Modelling and predicting the quality of Cheddar cheese during ripening

Chen, Yangyi (2020) Modelling and predicting the quality of Cheddar cheese during ripening. PhD thesis, University of Nottingham.

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Cheddar cheese maturation is crucial during cheese manufacture producing distinct flavours and textures. However, it is a slow and expensive process and also not all of the cheese production is capable of reaching the highest quality. Therefore, predictive tools are necessary to allow the optimisation and consistency of supply of mild-mature/vintage Cheddar cheeses, minimising losses.

Six blocks of Cheddar cheese produced on the same day in the same location were graded after a short period of storage by professional cheese graders and the Gilles and Lawrence grading model which is still used in cheese manufacture. After 13 months, these batches were regarded by graders again. Batch to batch variations of cheese ripening developments with different predictive quality were observed up to 450 days from state of water and fat, metabolic profile, aroma profile and texture profile. The batch to batch variation quality markers and ripening evolution markers from instrumental analysis were explored.

In parallel, sensory evaluation combined with the chemo-metrics was studied until 540 days ripening which is about the ripening time for the commercial vintage Cheddar cheese. Sensory profile identified that ‘downgrade’ batch C was found to have bland flavour and lumpy mouthfeel as well as yellower IV colour, and whose maturation level was behind schedule as determined sensorically. Whereas ‘downgrade’ batch E appeared to have strong flavour intensity, dirty aftertaste and texture defects. These suggested that Gilles and Lawrence model is not sufficient to predict the cheese quality.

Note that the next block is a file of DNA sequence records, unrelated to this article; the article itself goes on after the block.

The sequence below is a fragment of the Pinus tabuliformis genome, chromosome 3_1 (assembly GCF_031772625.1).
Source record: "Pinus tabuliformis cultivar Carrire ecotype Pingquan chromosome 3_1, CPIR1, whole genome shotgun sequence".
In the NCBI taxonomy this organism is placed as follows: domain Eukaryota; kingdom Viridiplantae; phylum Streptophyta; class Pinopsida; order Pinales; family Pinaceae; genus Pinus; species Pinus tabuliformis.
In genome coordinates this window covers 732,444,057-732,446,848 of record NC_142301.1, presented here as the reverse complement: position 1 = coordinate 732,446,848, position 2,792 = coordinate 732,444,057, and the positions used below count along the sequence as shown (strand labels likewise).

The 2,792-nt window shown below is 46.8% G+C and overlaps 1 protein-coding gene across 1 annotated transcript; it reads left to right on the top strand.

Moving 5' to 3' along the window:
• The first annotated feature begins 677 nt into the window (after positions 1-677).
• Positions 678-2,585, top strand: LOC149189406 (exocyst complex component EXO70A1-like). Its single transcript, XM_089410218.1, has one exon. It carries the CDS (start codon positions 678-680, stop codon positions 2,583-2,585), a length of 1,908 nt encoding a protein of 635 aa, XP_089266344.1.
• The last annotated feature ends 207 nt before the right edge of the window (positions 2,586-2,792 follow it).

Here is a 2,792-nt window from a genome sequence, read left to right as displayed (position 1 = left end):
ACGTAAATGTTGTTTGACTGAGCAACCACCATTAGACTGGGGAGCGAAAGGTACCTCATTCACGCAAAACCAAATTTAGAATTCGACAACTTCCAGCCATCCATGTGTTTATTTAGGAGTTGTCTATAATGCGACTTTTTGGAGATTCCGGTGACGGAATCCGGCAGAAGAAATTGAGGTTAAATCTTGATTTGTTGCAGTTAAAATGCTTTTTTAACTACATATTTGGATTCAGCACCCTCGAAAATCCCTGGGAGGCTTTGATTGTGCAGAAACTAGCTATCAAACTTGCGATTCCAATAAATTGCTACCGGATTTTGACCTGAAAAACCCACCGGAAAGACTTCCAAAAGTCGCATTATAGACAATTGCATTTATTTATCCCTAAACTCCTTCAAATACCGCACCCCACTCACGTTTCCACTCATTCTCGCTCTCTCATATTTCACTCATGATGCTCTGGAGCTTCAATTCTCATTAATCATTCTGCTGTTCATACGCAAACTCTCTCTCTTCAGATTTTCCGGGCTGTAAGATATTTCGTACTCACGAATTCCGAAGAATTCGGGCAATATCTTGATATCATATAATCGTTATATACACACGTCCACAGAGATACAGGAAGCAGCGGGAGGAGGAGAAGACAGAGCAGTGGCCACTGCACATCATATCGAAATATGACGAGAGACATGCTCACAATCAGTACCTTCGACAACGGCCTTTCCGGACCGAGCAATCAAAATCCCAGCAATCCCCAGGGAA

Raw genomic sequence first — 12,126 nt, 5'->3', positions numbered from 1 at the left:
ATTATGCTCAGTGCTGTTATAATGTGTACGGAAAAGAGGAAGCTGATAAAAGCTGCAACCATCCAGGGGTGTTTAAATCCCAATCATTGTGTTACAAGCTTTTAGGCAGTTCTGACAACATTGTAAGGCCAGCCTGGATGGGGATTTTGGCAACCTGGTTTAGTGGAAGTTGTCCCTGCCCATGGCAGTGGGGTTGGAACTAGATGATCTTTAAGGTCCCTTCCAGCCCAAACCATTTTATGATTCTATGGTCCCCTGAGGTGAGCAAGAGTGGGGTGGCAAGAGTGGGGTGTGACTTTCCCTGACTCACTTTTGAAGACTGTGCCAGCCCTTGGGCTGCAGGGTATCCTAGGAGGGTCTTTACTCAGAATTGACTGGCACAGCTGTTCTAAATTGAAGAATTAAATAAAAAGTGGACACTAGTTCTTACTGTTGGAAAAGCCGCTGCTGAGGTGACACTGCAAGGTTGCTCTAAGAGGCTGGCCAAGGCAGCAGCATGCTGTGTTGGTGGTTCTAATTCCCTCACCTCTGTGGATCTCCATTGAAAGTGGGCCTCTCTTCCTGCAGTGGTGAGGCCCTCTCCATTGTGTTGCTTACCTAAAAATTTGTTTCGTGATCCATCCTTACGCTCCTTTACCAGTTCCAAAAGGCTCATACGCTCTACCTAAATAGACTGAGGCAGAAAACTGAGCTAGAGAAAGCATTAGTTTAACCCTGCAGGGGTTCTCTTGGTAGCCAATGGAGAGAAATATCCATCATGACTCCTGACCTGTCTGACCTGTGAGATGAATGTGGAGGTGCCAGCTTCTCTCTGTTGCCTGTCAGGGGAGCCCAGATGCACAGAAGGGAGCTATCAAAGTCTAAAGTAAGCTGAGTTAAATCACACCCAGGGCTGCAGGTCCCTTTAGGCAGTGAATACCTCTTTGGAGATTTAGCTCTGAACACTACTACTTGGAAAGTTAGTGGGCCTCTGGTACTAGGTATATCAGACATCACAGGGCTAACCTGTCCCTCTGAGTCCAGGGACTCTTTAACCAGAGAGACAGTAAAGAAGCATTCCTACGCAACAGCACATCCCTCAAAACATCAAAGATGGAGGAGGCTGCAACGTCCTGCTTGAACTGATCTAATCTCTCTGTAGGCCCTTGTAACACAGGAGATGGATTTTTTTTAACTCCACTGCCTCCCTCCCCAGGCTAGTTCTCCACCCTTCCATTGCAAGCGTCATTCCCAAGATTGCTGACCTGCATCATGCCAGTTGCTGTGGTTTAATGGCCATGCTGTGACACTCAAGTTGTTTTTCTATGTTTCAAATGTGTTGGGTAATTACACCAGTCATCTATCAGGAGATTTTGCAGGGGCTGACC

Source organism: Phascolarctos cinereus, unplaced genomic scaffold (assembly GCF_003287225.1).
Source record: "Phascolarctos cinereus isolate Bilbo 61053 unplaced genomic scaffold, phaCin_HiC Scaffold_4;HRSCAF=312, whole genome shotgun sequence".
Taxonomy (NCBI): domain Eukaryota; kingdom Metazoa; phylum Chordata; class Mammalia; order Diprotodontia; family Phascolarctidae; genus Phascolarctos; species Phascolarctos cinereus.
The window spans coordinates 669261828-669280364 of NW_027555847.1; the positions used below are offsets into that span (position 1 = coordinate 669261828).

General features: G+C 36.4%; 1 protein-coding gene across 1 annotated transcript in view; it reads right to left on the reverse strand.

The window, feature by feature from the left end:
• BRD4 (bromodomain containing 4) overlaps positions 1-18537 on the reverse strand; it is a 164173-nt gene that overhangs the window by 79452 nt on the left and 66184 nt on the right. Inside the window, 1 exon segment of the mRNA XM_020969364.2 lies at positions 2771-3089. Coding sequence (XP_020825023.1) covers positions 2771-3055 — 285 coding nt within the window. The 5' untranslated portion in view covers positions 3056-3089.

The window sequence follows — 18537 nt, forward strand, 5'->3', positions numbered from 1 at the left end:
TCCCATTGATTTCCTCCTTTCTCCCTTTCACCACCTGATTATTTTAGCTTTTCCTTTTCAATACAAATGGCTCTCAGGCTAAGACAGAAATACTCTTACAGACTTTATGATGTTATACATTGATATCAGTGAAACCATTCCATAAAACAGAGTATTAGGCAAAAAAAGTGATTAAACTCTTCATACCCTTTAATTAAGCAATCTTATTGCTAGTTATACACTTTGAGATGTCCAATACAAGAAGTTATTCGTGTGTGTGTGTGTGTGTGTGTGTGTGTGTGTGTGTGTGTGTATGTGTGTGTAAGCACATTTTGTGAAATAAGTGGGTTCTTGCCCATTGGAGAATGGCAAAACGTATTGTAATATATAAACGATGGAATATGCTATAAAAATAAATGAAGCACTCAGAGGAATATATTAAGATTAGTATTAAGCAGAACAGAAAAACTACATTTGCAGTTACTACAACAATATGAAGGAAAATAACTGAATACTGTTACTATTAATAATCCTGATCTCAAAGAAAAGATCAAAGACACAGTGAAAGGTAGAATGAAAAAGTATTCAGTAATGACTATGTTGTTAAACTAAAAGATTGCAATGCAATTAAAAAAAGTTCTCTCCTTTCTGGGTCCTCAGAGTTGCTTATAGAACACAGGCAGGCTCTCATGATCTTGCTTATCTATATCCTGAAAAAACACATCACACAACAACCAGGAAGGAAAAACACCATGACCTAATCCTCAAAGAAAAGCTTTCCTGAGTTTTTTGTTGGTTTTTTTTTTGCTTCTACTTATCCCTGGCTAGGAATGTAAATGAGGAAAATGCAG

Time domain water and fat proton Nuclear Magnetic Resonance signals are assigned. Transverse relaxation times (T2) for water and fat protons decrease and thermodynamic free water percentage increases with cheese ripening up to 450 days. Water and fat state attributes can differentiate between batches of Cheddar cheese after 56 days ripening.

Water soluble metabolites were extracted, identified and analysed using high resolution 1H13C Nuclear Magnetic Resonance experiments. The analytical methods coupled with chemo-metric analysis offer a profiling of metabolites which showed batch to batch variations and in addition showed a pathway among different ripening time points. Batch C revealed a higher level of serine and β-galactose as well as a lower amount of lactic acid in the aqueous extract. The normalised intensity of citrulline and arginine decreased during maturation.

The aroma profiles of the batches of cheese were studied by solid-phase microextraction gas chromatography-mass spectrometry during ripening. The trajectory of different predictive qualities of Cheddar cheese during ripening was presented. Secondary alcohols, propyl esters and acetic acid can be considered as a defect sign.

V Additionally, Protein matrix porosity analysed from microscopy images decreases during ripening with consequential decreases in cohesiveness and springiness.

The correlation between the instrumental analysis and sensory profile was studied. The normalised tyrosine, tyramine, lysine ratio in cheese aqueous extracts; acetoin and branch chain alcohols, and fracturability are highly correlated with a mature Cheddar cheese sensory profile. Conversely, glycerol, β-galactose content, springiness, protein matrix porosity and cohesiveness are associated with a young Cheddar cheese sensory profile. Texture related sensory attributes are correlated with octanoic acid, valeric acid and caproic acid levels. Cohesiveness is the attribute most correlated with sensory attributes among all texture profile analysis parameters.

Finally, a preliminary model was established and the sensory intensity of sweaty flavour, rate of melting, crumbly and onion flavour were well forecasted after 540 days ripening based on the 56 days measurements

Item Type: Thesis (University of Nottingham only) (PhD)
Supervisors: Foster, Timothy
Subjects: T Technology > TX Home economics
Faculties/Schools: UK Campuses > Faculty of Science > School of Biosciences
Item ID: 59620
Depositing User: Chen, Yangyi
Date Deposited: 31 Jul 2020 04:40
Last Modified: 24 Jul 2022 04:30

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